c. Once the existing chapter has been found or an arbitrary break has been inserted, highlight the title text and press alt+ctrl+1 to make it a heading at level 1 . Then repeat the process throughout the book. Note that pressing alt+ctrl+1 to alt+ctrl+6 turns highlighted text into a heading at levels 1 through 6.
5. Use the caliber batch file to convert the modified rtf file back into an epub after all chapter breaks have been marked or inserted.
a. Open the caliber.bat file with the notepad or right click the file name in the Windows Explorer and select “edit.”
b. Alter the second line to read:

ebook-convert "[book name].rtf" .epub

c. Save the batch file and exit notepad.
6. Left click on the caliber.bat file in Windows Explorer to run the batch file, resulting in a conversion of the file from rtf format to an epub book.

Moving the Converted File to the Phone

Now that the DRM has been removed and the book is an ordinary ePub file, the only step left is to copy it to the phone's SD card. The usual procedure is to connect the phone to the PC with the USB cable provided, mount the SD card/turn on USB Mass Storage Mode, and copy the files from the computer to the SD card. If a reader is already installed on the phone, a directory named Books is on the root of the SD card. That is the directory where ePub files are to be copied. Once the ebook is in that folder, you are ready to enjoy your book with an accessible reader like Moon Reader+ Pro.

Trying an Alternate Method

Notice that Calibre was used for three different processes, altering the associated batch file for each specific process. Another approach is to create three batch files, one for each purpose. That is, the batch files would have names like “Amazon-epub.bat,” “amazon-rtf.bat,” and “rtf-epub.bat.”

Another simplification is to always use the same file name for every book processed. Thus, you would always use the file name “book” with the appropriate extension in each of the batch files. The following outlines such a process:

• Copy the desired book from “My Kindle Content” to SKindle/input.
• Run LZSkindle4PCv1 to remove the DRM.
• Copy the file from either SKindle\output or SKindle\Input, depending on the case, into c:\calibre.
• Change the file name to “book.azw” in the c:\calibre directory. You can edit file names in the Windows Explorer by hitting the F2 key while the file name is selected and then type a new name.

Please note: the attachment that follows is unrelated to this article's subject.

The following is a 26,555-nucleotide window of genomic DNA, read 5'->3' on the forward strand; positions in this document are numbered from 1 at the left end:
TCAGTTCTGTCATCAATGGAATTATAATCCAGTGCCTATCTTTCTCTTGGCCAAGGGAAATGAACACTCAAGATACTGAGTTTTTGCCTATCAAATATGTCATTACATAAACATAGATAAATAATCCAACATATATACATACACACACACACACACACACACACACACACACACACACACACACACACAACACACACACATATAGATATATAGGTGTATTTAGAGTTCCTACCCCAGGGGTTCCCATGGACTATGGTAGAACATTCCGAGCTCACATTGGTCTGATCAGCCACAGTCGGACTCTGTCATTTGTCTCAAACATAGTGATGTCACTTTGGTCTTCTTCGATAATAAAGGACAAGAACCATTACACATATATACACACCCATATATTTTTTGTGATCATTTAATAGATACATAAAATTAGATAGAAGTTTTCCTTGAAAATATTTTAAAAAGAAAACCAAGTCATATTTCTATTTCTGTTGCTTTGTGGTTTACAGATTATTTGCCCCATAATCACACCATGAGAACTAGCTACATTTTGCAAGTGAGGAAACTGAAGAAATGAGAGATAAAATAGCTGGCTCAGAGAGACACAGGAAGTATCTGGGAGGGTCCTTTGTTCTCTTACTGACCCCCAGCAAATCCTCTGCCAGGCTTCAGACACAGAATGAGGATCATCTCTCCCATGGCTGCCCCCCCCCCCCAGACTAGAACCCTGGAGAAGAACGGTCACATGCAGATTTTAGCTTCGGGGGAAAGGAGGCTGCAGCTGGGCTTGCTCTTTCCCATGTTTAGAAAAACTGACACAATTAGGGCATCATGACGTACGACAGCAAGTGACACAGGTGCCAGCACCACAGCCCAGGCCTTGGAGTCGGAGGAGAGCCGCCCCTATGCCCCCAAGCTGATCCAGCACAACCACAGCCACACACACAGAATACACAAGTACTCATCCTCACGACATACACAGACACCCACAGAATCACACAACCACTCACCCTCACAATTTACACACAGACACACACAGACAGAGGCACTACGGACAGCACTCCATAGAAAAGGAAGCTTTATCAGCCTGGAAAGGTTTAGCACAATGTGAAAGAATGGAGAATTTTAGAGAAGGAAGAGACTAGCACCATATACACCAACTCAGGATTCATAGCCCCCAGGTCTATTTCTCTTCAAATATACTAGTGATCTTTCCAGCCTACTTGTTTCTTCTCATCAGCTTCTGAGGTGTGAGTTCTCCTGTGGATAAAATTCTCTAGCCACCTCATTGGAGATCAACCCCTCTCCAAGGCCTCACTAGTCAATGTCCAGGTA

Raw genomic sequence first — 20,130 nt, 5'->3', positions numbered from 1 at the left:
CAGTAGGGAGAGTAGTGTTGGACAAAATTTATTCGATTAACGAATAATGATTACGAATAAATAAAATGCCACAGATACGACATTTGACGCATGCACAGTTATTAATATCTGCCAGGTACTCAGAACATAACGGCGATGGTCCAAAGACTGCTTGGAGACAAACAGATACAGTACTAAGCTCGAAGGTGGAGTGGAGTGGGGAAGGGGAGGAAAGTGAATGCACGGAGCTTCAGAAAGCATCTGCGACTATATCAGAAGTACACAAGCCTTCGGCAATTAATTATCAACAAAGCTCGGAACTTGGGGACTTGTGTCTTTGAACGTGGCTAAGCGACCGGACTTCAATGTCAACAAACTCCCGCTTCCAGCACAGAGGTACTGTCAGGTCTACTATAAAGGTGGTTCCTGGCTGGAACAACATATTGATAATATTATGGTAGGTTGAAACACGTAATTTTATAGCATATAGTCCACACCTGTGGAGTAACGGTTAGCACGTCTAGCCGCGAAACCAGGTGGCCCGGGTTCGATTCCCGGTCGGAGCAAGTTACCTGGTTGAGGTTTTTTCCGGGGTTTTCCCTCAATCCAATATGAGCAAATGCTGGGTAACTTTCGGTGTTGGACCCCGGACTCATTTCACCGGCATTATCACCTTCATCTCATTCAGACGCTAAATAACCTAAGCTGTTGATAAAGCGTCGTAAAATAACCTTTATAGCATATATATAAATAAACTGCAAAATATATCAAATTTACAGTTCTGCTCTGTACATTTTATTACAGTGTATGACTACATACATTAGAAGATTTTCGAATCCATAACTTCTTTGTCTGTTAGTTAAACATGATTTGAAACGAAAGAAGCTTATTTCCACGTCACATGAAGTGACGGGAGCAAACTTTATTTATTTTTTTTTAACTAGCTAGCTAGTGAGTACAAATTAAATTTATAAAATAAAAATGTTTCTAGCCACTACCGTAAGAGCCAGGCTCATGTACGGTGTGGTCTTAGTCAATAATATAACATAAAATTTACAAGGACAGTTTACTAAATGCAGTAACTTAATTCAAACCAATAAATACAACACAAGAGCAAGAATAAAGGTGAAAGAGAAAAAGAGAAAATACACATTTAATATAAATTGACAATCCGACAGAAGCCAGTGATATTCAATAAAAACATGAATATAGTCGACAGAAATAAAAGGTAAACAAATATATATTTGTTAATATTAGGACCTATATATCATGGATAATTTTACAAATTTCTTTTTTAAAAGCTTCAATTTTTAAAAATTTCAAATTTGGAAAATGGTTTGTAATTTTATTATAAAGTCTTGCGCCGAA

• Use the base name “book” in all subsequent processing.
• When the epub is finished, change its name from “book.epub” to reflect the content (e.g., “Margaret Mitchell, Gone With the Wind.epub”).

This modified approach lets you perform the needed processing on many books without needing to modify the batch scripts for each book.

To summarize, blind and visually impaired users can legally remove DRM from Kindle files to access the content as long as they do so for their own personal use. The actual file conversion process is easy and straight forward. The hard part is finding information on removing the DRM. It's available on the web for people without disabilities, but it's scarcer when the tool set to complete the process needs to be accessible too. It took me a good deal of research to find a tool set that works for blind people. I am sharing what I've found with other Android users to keep them from reinventing the wheel.

Now that I can access them, I'm looking forward to Kindle books. My first choice for reading material is still Bookshare, but due to the time it takes me to download from BARD (an hour or more at my download speed), my second choice will probably be Amazon via my Android.

Tool sources

The following are referred to in this tutorial. Hyperlinks have been included in the text for your convenience, but URLs are listed here in case you wish to keep them in your records.
BitTorrent
Source: www.bittorrent.com/btusers/download

7zip
Source: www.7-zip.org/

DRM remover
Source: www.demonoid.me/files/details/2483622/004261412868/

Python
Source: www.python.org/getit/

Calibre
Source: calibre-ebook.com/download

Kindle for PC with Accessibility Plugin
Source: www.amazon.com/gp/feature.html?ie=UTF8&docId=1000632481

Accessible Kindle for PC shortcuts list
Source: www.amazon.com/gp/help/customer/display.html/ref=hp_pcaccess_accessshortcuts?nodeId=200608290&pop-up=1

Friday, March 11, 2011

Android Users Can Now Explore Their New Phones Independently

Keyboard Tutor is a new Android app from the eyes-free project that can help you locate and learn about the keys on your physical keyboard, and any other physical buttons on your phone. Just start the app, and press any button to hear a description of that button spoken.


You can download Keyboard Tutor from the android market.